Lake Panasoffkee responds to restoration with improved clarity, aquatic plant coverage

News Release

"Lake Panasoffkee(Lake Panasoffkee: SWIM Program Priority Water Body)": water is clearer, eelgrass is thicker and fisheries are richer in response to the recent restoration project and effective management of lake levels, according to "Southwest Florida Water Management District(Southwest Florida Water Management District)":/ and "Florida Fish and Wildlife Conservation Commission(Florida Fish and Wildlife Conservation Commission)": officials.

The lake continues to respond well following the dredging restoration project, which was completed in November 2008. The 10-year, $26.9 million project restored Lake Panasoffkee's historic fish bedding areas and shoreline by removing approximately 8.3 million cubic yards of sediment from more than 1,744 acres of lake area. The project also improved navigation of the third largest lake in west-central Florida.

"Currently conditions are excellent," said Philip Rhinesmith, District senior environmental scientist. "There are desirable species of submerged aquatic plants covering nearly 80 percent of the lake bottom. With a high percentage of the lake colonized by desirable submerged aquatic plants, duck hunters are anticipating an excellent year."

Eelgrass and other desirable plants covered only half of the lake bottom before the restoration project began. Rhinesmith said that water chemistry and clarity are excellent and fish camps and anglers are reporting good catches of largemouth bass, redear sunfish and bluegill.

Marty Hale, regional fisheries administrator for the Florida Fish and Wildlife Conservation Commission Northeast Region, agreed that fishing is improving on the lake.

"The presence of submersed aquatic vegetation is critically important for the growth and development of vibrant fish populations," said Hale. "Sampling conducted near the end of lake restoration and following restoration resulted in higher catch rates of largemouth bass than ever recorded."

Hale said that the catch rates for bluegill were also excellent, and that surveys of anglers have verified the results.

"Having the ability to regulate water levels to adapt to current conditions is critically important to maintain the impressive benefits of the restoration efforts," said Hale. "Over 28 million dollars were spent to improve water quality, aquatic vegetation and fish populations in Lake Panasoffkee, and the health of these resources should be the top priority when making decisions regarding the amount of water leaving the lake."

The District allowed lake levels to fall naturally in March by deflating the Wysong-Coogler Water Conservation Structure on the Withlacoochee River. Lower water levels allow more sunlight to reach eelgrass, the dominant submerged plant in Lake Panasoffkee. At the start of the rainy season in July, the District inflated the dam to raise water levels. The Wysong-Coogler structure controls the natural flow of water from the lake through the Outlet River. It was built in 2002 to help conserve water in Lake Panasoffkee, the Withlacoochee River and Tsala Apopka Lake during the dry season. The Wysong-Coogler structure replaced the original Wysong structure that was operational between 1965 and 1988.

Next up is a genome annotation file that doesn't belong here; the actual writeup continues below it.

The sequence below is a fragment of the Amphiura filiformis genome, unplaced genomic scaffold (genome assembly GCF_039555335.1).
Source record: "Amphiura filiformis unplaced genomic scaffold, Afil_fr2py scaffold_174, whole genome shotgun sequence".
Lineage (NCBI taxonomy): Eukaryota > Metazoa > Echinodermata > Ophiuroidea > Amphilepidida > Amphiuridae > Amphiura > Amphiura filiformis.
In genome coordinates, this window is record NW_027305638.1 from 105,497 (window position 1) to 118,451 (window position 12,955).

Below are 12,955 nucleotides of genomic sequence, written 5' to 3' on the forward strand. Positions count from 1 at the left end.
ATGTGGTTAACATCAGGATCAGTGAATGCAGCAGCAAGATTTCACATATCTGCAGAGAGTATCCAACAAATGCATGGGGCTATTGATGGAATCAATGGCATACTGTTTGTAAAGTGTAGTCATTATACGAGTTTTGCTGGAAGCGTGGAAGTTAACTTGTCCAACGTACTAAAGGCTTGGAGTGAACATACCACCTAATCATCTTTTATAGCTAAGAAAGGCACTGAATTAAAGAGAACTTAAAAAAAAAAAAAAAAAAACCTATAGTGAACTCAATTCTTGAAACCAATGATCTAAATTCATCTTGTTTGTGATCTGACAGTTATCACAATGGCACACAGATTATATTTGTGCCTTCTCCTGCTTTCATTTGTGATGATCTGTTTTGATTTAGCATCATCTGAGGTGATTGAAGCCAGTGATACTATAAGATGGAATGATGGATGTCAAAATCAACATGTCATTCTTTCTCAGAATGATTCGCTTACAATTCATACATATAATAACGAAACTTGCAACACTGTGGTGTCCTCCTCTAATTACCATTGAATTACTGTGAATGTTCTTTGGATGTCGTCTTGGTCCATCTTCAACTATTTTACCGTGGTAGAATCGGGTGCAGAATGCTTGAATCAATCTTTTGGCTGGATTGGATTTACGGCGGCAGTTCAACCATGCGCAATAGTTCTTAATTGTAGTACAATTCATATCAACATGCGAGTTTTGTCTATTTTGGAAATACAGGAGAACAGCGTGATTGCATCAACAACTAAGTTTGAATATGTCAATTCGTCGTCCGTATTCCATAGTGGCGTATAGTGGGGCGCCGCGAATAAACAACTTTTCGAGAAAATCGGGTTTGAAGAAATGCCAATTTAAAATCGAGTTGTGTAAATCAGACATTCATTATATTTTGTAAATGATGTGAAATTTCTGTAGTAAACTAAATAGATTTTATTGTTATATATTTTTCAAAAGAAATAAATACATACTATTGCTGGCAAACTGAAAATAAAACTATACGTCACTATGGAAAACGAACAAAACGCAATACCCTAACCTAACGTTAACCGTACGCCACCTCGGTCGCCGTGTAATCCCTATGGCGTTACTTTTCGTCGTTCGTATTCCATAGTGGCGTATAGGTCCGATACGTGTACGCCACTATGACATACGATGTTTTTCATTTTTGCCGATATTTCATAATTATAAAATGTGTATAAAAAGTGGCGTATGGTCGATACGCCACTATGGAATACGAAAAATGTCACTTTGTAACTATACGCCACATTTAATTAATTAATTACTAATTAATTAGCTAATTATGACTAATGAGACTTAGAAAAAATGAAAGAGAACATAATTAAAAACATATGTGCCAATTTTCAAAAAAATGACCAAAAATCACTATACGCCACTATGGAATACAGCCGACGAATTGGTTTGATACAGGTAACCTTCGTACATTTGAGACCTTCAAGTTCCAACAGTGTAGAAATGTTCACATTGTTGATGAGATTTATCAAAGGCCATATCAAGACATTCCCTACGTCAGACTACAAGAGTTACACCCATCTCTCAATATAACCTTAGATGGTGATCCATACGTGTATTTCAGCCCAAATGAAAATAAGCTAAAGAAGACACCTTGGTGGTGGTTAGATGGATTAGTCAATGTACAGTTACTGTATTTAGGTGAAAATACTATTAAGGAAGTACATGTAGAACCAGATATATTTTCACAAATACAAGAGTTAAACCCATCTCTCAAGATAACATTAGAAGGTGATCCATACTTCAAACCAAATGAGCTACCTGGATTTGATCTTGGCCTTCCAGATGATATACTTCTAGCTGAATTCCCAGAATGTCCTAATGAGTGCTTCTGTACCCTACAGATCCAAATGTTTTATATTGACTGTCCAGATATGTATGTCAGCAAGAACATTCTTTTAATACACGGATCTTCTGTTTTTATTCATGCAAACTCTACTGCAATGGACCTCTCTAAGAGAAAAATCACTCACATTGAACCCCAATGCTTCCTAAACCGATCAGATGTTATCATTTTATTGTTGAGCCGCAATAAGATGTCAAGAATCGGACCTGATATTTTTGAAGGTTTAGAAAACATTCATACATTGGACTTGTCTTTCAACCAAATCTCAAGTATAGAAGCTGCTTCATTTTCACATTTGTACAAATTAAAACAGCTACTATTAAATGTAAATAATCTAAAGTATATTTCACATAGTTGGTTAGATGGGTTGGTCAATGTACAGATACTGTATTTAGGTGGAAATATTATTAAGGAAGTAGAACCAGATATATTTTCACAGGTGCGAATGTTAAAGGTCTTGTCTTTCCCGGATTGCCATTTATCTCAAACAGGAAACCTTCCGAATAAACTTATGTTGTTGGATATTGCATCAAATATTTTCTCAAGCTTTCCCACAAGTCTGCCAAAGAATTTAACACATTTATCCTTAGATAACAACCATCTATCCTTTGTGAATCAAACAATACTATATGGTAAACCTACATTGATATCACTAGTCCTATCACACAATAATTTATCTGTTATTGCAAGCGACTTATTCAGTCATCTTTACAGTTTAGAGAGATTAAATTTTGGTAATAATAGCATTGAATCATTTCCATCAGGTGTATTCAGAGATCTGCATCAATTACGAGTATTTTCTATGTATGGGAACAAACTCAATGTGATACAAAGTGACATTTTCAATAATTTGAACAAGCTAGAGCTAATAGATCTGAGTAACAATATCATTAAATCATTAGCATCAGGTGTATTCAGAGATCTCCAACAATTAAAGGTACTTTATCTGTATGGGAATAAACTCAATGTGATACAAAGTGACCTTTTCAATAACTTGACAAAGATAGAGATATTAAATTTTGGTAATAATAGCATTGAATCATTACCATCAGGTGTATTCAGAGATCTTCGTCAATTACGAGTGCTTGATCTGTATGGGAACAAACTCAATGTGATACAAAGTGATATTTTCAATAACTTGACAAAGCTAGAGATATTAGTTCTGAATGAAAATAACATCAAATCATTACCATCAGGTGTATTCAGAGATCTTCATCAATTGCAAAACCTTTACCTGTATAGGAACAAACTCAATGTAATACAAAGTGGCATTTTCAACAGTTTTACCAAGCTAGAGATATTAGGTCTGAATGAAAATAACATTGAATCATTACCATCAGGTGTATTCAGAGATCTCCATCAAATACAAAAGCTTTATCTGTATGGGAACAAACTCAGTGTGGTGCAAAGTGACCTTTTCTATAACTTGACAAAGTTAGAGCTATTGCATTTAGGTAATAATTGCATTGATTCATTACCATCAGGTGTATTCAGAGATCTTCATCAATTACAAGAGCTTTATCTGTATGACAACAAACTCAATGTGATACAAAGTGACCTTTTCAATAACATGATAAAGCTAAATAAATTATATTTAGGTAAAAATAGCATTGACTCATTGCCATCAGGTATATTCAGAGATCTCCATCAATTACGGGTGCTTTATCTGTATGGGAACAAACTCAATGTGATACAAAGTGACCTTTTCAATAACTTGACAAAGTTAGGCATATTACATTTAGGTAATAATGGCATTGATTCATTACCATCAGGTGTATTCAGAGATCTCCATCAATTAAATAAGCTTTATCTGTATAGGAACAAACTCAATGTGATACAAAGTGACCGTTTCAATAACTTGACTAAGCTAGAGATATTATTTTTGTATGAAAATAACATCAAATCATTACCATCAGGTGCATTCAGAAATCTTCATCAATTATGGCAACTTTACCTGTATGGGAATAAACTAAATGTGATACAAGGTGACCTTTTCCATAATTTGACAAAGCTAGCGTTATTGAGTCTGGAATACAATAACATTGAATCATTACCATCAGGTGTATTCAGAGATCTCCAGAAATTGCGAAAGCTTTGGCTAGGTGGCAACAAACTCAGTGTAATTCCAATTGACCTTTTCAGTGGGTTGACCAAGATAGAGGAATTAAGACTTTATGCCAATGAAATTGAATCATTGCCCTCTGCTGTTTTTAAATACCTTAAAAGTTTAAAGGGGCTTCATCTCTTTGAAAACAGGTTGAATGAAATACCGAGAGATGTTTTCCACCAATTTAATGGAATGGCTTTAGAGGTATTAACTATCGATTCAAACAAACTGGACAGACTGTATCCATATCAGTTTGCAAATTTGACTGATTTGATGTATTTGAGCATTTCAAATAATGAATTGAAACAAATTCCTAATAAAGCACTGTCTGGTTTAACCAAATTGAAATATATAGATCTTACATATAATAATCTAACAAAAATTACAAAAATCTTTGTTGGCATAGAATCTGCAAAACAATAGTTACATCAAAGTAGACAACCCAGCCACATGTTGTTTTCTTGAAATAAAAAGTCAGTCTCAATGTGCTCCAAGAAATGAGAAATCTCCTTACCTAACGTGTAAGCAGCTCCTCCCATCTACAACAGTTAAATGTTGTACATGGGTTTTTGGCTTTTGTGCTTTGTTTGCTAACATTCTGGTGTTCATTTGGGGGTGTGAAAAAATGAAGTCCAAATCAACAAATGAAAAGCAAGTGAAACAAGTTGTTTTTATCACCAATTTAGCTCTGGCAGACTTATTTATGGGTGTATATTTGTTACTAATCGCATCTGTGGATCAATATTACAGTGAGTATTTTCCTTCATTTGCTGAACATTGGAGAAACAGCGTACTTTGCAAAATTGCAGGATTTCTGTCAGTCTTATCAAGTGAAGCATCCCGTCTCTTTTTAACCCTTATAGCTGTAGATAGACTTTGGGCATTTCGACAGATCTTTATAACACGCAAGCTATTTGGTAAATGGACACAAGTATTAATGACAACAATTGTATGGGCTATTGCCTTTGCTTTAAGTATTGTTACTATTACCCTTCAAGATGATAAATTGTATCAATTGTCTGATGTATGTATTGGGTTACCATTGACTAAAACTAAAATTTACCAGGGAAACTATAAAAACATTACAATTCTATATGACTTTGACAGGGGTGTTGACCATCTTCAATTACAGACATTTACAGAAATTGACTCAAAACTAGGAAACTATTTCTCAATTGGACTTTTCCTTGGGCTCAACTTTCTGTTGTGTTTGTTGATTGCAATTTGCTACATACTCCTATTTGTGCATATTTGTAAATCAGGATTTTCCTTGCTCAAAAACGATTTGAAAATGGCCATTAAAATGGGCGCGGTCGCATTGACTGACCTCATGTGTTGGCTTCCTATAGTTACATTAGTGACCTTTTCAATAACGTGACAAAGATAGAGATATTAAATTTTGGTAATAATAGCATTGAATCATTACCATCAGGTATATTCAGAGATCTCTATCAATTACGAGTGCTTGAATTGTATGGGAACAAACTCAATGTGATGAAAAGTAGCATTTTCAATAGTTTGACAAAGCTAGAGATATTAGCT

"Allowing water to flow from the lake through the Outlet River allows for water circulation and helps discharge nutrients from the lake," said Rhinesmith. "This natural discharge process is important, as is allowing the lake level to fluctuate naturally through the dry season and the rainy season."

Lake Panasoffkee is designated as an Outstanding Florida Water by the Florida Department of Environmental Protection, is one of the District's Surface Water Improvement and Management (SWIM) priority water bodies and is a nationally acclaimed fishery.

Since the 1940s, 900 acres of open-water habitat had been lost due to the accumulation of natural sediments over the hard lake bottom. The additional sediment caused large portions of the lake to become shallow enough for emergent vegetation to take hold. The buildup of sediment adversely impacted the historic fish spawning areas and limited navigation around the lake.

A four-step restoration plan, developed by the Lake Panasoffkee Restoration Council and managed by the District, began in Sept. 2000. The restoration project was funded by multiple partners, including the state of Florida, the "U.S. Environmental Protection Agency(EPA)":, the District's "Withlacoochee River Basin Board(Withlacoochee River Basin Board)":/about/basinboards/withlacoochee.php and "SWIM Program(SWIM Program)":/projects/swim/, the Florida Fish and Wildlife Conservation Commission, the "Florida Department of Transportation(FDOT)": and "Sumter County(Sumter County Government)":